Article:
It’s simultaneously your greatest joy and your worst pain.
It’s your most blissful moment and your hottest tears.
It’s soul-swelling satisfaction and heart-rending defeat.
When my kids were little, I adored hearing all of the experts and TV show hosts and even real-life commentators inform me that my work as a mother was The Highest Calling. It became fuel for my parenting fire. During the croup and the chickenpox, the breastfeeding and the bottle-cleaning, the playroom messes and potty training, that Calling sustained me. I could do this. I had to do this. It was The Thing I was born to do.
Now that my kids are older, I’ve begun to wonder if this lens through which we view motherhood is actually so helpful. Let’s start with the fact that, if motherhood isn’t part of your life, whether by choice or by circumstance, this Calling way of thinking pushes you to the side. It whispers that you don’t count. It builds a narrative in which you have already missed out on the best job, so you might as well just go ahead and settle for the leftovers. It pushes you out into the margins.
If you ARE a mother, there are the days when you’ve yelled at the children, wanted to jump into the minivan and drive away, lost your ever-loving mind over the fact that YOUR CABINETS WILL NEVER EVER EVER BE ORGANIZED FOR MORE THAN 6.2 MILLISECONDS….and all before 11:30 a.m. On these days, if you’ve already screwed up what is the Greatest Job On The Planet, it’s pretty dang tricky to bounce back from that perceived failure. You’ll spend the rest of the day swinging back and forth between 1. Berating yourself for yelling at your special snowflakes and 2. Convincing yourself that it’s ok, that all mothers make mistakes. And then it’s finally The Blessed and Hallowed Hour of Bedtime and you watch the slobber-streaked, chubby-cheeked faces of your little ones, and you’re sure that they’re dreaming of a house where the mama is sweet and zen-like and chants affirmations upon her cherubs’ heads and reads books over and over again even if they have TOO MANY WORDS, and you sigh and tell yourself you’ll do better tomorrow. Until you don’t.
If you are a mother and your kids are teenagers, the talks seem huge-r and the arguments tougher and the issues darker and the pain seems to grow faster than the kids do. Your challenges and theirs are too overwhelming, too big, too dangerous. As they grow into their own selves, their interests are things that confuse and befuddle you and you try your best to keep up, but you’re out of breath and exhausted. And so bedtime now means that you fall asleep way before they do, but you still wonder, as you hug them goodnight, if you can do better, if you can still connect with them. Surely you must. This is your Calling. You can’t fail at THIS.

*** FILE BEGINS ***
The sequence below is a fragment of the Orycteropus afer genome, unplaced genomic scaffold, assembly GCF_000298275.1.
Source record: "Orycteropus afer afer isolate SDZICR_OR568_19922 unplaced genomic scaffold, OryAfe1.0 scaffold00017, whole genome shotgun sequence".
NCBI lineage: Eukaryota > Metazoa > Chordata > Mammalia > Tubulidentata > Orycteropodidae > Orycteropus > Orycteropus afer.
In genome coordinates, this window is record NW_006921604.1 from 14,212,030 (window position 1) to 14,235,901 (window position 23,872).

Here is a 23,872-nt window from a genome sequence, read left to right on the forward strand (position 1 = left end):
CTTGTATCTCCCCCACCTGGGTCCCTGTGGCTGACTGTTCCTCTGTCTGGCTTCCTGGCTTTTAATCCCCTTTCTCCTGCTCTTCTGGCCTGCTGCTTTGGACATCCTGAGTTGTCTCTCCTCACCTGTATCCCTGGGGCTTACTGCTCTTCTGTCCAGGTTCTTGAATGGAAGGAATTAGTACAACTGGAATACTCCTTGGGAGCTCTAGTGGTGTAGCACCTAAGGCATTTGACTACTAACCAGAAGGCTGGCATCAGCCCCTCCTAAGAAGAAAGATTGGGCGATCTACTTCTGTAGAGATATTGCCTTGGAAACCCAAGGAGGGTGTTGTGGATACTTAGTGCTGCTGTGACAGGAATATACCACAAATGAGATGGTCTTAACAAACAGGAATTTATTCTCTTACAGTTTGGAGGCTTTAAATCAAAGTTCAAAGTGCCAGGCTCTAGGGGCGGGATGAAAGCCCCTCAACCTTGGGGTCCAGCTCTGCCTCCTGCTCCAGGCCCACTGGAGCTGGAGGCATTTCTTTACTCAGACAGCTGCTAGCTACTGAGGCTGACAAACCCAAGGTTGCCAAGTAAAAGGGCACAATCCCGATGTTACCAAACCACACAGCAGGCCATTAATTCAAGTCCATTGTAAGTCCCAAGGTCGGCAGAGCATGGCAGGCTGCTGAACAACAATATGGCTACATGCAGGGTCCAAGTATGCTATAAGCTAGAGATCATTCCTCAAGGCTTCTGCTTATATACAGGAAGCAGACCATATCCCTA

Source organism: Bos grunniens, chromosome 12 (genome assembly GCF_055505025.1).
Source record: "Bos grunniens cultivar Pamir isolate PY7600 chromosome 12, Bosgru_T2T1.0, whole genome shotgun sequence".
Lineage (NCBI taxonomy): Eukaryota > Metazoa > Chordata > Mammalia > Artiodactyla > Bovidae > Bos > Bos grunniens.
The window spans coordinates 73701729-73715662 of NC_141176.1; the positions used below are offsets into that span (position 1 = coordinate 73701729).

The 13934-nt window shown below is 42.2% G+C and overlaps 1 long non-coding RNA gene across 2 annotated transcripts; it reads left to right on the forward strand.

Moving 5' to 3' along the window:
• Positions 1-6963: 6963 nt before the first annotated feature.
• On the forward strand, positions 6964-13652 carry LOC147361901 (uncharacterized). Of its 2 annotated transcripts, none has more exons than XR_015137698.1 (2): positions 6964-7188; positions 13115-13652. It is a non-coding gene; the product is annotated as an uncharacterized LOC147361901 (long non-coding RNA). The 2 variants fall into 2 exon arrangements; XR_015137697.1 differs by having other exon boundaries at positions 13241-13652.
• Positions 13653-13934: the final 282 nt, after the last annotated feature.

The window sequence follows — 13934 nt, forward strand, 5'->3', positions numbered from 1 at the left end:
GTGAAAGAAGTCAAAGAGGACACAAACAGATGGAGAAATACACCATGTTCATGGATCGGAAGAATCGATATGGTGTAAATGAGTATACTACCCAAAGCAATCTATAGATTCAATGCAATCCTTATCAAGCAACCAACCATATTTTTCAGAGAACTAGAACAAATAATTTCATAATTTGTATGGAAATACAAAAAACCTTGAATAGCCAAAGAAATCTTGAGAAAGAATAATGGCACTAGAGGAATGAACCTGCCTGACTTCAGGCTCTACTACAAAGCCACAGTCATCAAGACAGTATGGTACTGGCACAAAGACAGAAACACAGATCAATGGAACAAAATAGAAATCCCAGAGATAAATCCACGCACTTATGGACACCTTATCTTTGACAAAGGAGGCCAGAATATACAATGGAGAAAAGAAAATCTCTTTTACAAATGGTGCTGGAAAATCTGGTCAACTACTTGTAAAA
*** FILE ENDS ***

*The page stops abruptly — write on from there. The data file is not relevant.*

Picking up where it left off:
Here’s the thing: I believe in motherhood. I’ve built my decisions around it, sacrificed for it, given it all of my body and heart and energy. I believe, when I die, that raising my kids will still be a great part of the legacy I want to leave behind. I believe that there is inexpressible value in raising people to be good citizens, chasers of Truth, lovers of serving this planet and its people.
But in the midst of my believing, I have to leave room:
Room for grace, for myself and for other mothers.
Room for all women: The wonderful, wise, witty women who really don’t want to be parents, but who can and should be spiritual mothers to my children and yours, even if they have nothing to do with their actual births.
Room for failure and, in fact, for redefining failure. Because even if I have followed my heart and my gut and wise counsel from those I trust, my kids still will disappoint. They will still mess up, in big and in small ways. They will choose their own paths like the independent souls I say I want them to be. This does not mean I have not fulfilled my motherhood calling: In actuality, it means I have.
Room for reminding myself that the world doesn’t need a perfect mother to put on a pedestal. It just needs a mother who falls and fails and finds her way, who kicks the stupid pedestal over and gets down in the trenches with her people. Because that’s where they need us mothers, whether our trenches look like piles of Legos and dirty socks or like Internet safety and first heartbreaks.
See you in the trenches, mothers of all kinds. Bring your heart, bring your sense of humor, bring your forgiveness for yourself and for others, and bring your coffee. We’re here for the long haul and, best of all, we’re here together. And that, friends, is our calling.